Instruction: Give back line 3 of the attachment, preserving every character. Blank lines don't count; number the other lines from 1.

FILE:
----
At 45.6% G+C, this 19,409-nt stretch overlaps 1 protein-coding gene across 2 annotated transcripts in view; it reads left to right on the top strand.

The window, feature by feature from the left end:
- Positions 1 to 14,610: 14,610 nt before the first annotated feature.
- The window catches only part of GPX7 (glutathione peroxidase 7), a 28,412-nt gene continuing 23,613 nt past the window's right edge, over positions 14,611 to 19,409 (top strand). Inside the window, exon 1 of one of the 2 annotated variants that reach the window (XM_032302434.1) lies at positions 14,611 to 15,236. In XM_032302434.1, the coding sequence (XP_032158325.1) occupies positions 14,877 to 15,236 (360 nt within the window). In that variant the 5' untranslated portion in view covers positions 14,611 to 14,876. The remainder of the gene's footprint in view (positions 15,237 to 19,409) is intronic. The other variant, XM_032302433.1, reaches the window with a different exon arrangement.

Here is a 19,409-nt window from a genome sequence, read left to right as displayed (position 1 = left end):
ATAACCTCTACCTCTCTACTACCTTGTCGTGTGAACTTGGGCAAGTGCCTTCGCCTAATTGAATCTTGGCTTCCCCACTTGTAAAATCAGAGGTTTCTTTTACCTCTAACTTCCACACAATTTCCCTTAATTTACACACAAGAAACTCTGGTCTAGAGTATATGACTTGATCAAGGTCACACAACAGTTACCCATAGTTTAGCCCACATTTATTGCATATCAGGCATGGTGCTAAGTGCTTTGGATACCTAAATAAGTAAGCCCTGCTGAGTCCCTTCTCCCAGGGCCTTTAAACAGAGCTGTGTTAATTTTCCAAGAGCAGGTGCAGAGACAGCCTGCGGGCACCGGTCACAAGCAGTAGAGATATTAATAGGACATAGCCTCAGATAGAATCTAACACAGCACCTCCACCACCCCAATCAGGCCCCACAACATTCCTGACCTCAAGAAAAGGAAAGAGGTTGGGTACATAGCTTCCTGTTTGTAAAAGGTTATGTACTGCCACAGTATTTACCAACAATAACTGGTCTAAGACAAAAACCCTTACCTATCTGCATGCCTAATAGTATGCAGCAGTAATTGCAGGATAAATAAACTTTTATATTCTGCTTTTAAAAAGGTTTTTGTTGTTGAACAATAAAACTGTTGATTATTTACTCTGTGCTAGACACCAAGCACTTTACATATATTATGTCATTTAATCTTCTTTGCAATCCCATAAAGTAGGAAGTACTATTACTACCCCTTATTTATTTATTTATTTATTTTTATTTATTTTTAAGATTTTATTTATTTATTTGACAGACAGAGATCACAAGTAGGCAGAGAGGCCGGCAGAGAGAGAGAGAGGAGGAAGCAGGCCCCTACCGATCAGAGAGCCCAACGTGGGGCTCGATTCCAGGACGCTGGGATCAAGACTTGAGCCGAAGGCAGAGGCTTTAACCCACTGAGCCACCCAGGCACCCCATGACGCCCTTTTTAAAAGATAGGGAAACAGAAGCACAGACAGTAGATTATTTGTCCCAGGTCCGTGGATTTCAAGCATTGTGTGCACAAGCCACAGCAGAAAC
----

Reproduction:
- Positions 1 to 14,610: 14,610 nt before the first annotated feature.